[ pluhgd-in ]
/ ˈplʌgdˈɪn /
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adjective Informal.
closely connected; in touch with what is going on; informed; involved: He's one of the more plugged-in advisers at State House.
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Origin of plugged-in

1955–60, for literal sense
Dictionary.com Unabridged Based on the Random House Unabridged Dictionary, © Random House, Inc. 2022


What does plugged-in mean?

If you’re plugged-in, you’re in the know, in touch with what is going on, and very well-informed. You can also be so plugged in to a task, usually a technological one, to the point where you shut everything else out.

Where does plugged-in come from?

The expression plugged-in comes from the image of an electronic device being plugged in to a socket or circuit. People have been doing and saying this since the beginning of electricity (the early 1900s).

In the 1960s, being plugged-in meant you were knowledgeable about the goings-on of the day. It’s likely the imagery was promoted by the popularization of television, including the heyday of 30-minute nightly network news and hit TV shows like the futuristic Jetsons.

By the 2000s, plugged-in expanded its sense to “hip” and “fashionable,” used for someone who has their finger on the cultural pulse.

It also started narrowing in the 2000s. Like a kid with headphones plugged in to a gaming console, plugged-in came to characterize someone so focused on a task that they tune everything else out around them.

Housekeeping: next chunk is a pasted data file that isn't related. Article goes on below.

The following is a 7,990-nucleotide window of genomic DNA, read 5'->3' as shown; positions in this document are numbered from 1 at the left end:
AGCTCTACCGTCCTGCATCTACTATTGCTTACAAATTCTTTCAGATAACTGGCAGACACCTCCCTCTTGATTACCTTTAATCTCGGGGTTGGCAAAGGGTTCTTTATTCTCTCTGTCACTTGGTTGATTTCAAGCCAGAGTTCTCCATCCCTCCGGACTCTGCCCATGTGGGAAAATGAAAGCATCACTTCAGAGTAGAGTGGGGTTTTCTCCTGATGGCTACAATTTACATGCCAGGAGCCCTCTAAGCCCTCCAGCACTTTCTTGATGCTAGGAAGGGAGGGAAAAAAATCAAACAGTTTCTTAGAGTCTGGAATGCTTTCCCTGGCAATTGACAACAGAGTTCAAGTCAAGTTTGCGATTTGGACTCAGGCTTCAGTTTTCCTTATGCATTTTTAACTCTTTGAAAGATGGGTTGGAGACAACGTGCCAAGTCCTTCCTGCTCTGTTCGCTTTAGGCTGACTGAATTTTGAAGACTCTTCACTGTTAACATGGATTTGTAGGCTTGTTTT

How is plugged-in used in real life?

Of course, plugged in is widely used to refer to some piece of electronics plugged in to a socket or circuit, like a lamp or computer cable.

As an expression, plugged-in is used to describe someone who’s involved in or knowledgeable about some matter, from World Cup stats to hyperlocal community concerns to politics.

The “in-the-know” meaning of plugged-in has inspired a sub-sense of the phrase.

It’s common to see adults worried that the kids these days are too plugged-in, especially when it comes to their personal technology. If you find that you’re too plugged-in, you should unplug. That modification of the phrase gets lobbed out by self-help advice columnists and health brands a lot.

More examples of plugged-in:

“Every day this week—heading into the start of free agency at 12:01 a.m. ET July 1—Bleacher Report will look at every angle of LeBron James’ upcoming decision with reports and features from our most plugged-in NBA reporters.”
Bleacher Report, June, 2018


This content is not meant to be a formal definition of this term. Rather, it is an informal summary that seeks to provide supplemental information and context important to know or keep in mind about the term’s history, meaning, and usage.

How to use plugged-in in a sentence

British Dictionary definitions for plugged-in


slang up-to-date; abreast of the times
Collins English Dictionary - Complete & Unabridged 2012 Digital Edition © William Collins Sons & Co. Ltd. 1979, 1986 © HarperCollins Publishers 1998, 2000, 2003, 2005, 2006, 2007, 2009, 2012